Friday, April 6, 2012

Mark Thoma, Paul Krugman and the San Francisco Fed All Illustrate Why the Economy Cannot Recover Faster – Wages and Hence Income is Not Rising

A Part of Basic Econ That Policy Makers Fail

If one listens to those whom Paul Krugman calls ‘Very Serious People’ the problem with the economy is that taxes on wealthy people are too high.  See in their minds wealthy people are so discouraged by high taxes that they will not invest and work to create jobs.  It’s not that they don’t want to, it’s just that the burden of taxes is so high they are clinically depressed. 

This logic requires public policy that reduces taxes on the wealthy, something Rep. Paul Ryan (R, Wi) has put in his budget plan and something that is enthusiastically endorsed by Mitt Romney (whose taxes would presumably be lowered by a huge amount).  The truth of course is something a lot different.  Businesses invest and create jobs when there is demand for the goods and services they produce.  No one has ever been able to document a single investment that takes place when demand or expected demand is not present, but a business invests in higher capacity anyway just because taxes have been lowered.

But increases in demand require increases in personal income or increases in personal indebtedness.  The economy has already done the increase in personal indebtedness thing, which in the short term does produce prosperity and in the long term where we are now produces disaster.  So the only way to get the economy moving stronger is to increase personal income.  Alas, that ain’t happening.

The excellent economic commentators Paul Krugman and Mark Thoma have commented on this chart from an economic study by the Federal Reserve Bank of San Francisco.

Measuring nominal wage rigidities
Figure 2
Distribution of observed nominal wage changes
Distribution of observed nominal wage changes
Sources: Current Population Survey (CPS) and authors calculations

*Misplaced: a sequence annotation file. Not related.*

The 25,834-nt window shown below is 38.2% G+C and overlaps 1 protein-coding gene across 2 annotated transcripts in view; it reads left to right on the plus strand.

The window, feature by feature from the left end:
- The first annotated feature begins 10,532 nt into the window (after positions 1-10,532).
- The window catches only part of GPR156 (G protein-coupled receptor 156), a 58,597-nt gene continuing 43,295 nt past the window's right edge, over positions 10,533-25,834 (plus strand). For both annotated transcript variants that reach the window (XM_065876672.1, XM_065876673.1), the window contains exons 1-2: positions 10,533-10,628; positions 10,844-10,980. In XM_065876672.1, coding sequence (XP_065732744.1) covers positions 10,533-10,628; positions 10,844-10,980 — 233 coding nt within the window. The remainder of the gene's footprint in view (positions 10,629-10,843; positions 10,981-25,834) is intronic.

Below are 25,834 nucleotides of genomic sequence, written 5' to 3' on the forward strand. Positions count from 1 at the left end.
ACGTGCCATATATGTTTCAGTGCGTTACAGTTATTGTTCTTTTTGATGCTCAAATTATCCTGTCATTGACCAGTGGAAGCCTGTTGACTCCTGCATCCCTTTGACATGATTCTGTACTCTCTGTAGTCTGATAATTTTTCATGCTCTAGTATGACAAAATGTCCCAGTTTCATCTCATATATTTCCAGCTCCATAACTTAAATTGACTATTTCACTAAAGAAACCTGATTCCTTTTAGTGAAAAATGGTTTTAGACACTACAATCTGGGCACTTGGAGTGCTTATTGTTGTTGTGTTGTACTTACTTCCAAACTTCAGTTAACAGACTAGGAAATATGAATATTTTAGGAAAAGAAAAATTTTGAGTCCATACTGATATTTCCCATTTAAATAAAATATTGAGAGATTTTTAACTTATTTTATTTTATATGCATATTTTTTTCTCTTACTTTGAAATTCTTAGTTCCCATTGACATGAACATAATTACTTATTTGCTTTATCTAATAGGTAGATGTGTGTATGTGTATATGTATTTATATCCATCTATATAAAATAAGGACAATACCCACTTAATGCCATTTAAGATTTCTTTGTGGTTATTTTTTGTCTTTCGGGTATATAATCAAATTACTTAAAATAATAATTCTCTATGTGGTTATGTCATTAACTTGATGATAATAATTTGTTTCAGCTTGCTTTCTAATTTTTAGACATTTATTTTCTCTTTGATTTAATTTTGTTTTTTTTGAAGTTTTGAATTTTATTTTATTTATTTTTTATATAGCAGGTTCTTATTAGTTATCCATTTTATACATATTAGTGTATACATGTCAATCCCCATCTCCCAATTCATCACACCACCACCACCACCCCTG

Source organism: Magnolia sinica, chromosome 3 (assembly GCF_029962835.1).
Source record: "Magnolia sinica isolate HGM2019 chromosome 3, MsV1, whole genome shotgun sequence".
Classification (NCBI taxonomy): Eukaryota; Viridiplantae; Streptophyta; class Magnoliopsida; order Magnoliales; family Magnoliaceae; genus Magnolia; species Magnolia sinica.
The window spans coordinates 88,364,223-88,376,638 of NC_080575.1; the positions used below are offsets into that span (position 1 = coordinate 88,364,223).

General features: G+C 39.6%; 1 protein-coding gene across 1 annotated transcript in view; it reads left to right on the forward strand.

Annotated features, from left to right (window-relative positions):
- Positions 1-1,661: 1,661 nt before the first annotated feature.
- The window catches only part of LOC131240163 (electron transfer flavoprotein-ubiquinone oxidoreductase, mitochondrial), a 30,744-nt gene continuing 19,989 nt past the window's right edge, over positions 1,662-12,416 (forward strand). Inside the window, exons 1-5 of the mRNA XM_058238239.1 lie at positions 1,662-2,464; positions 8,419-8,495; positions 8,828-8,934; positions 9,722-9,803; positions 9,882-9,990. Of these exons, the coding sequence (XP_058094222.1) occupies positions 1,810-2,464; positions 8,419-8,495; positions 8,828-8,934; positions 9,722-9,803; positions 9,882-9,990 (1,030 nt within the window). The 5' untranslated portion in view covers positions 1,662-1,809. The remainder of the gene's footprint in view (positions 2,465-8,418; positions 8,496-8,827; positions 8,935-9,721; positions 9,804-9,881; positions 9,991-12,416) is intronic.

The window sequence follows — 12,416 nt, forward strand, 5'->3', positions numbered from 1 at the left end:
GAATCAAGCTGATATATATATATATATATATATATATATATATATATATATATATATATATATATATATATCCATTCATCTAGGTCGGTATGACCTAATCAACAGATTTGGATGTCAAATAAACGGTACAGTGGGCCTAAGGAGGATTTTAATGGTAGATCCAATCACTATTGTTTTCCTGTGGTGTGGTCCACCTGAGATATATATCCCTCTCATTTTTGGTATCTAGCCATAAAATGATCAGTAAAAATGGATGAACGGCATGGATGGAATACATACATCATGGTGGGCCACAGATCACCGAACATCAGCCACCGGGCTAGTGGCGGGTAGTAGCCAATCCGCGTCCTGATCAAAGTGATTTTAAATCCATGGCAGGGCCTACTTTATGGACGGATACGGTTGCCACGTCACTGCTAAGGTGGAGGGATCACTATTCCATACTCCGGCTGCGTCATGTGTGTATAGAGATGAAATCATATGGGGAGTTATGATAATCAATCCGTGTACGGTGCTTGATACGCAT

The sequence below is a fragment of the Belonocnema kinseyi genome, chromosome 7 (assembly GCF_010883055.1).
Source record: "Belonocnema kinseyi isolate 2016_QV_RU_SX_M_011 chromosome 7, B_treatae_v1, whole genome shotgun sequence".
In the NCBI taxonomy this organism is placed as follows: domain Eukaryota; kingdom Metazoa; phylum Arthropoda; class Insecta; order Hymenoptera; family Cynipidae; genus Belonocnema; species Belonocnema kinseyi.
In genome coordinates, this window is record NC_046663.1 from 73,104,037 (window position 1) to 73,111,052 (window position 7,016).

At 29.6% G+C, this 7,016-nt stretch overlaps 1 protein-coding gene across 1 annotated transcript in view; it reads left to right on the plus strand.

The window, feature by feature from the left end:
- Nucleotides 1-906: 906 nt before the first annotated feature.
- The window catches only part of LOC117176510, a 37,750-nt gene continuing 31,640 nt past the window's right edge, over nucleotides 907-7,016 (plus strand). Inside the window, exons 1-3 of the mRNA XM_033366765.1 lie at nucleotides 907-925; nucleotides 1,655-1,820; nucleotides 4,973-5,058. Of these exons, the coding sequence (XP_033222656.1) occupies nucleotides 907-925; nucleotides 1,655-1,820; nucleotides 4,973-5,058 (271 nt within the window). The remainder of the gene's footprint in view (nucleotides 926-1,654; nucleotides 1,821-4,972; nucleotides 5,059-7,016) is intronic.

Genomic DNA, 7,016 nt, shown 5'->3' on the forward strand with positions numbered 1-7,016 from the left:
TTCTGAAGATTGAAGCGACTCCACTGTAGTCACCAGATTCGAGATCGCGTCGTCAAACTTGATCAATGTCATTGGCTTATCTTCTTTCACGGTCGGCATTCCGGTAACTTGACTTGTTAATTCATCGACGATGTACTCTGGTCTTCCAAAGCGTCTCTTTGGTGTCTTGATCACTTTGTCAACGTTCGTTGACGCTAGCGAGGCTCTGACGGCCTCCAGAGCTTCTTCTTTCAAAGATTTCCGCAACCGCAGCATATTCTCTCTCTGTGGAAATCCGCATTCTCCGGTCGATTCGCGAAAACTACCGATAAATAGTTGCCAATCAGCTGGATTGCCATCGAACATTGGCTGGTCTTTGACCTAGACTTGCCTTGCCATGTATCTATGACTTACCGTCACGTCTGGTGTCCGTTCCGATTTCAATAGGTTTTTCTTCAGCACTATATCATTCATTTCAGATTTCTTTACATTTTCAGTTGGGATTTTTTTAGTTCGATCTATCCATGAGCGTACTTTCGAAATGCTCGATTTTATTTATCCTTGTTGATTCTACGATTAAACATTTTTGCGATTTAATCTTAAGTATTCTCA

What it basically shows is that for the large majority of American workers, the increase in nominal wages has been zero, or very close to zero. 

The figure’s most striking feature is the blue bar that spikes at zero, indicating the large number of workers who report no change in wages over a year. This spike stands out in the distribution of actual wage changes, suggesting that, rather than cutting pay, employers simply kept wages fixed over the year. This is supported by the large gap to the left of zero between the actual distribution of wage changes and the dashed black line representing the normal distribution. This gap suggests that the spike at zero is made up mostly of workers whose wages otherwise would have been cut.

So we have the very logical and expected outcome where the economy is not growing as fast as it should and as fast as it could because consumers don’t have the increases in income to buy stuff.  This is why the policy prescription of cutting taxes on the wealthy and expecting that to grow the economy is a triumph of faith over truth, logic and experience.

One is reminded of the story, probably an urban legend where the head of an auto company was showing the head of the union a factory floor full of robots.

“How many of those robots will you organize?” the auto company executive was reported to have asked the head of the union.

“How many cars do you expect those robots to buy?” was the reply of the union chief.

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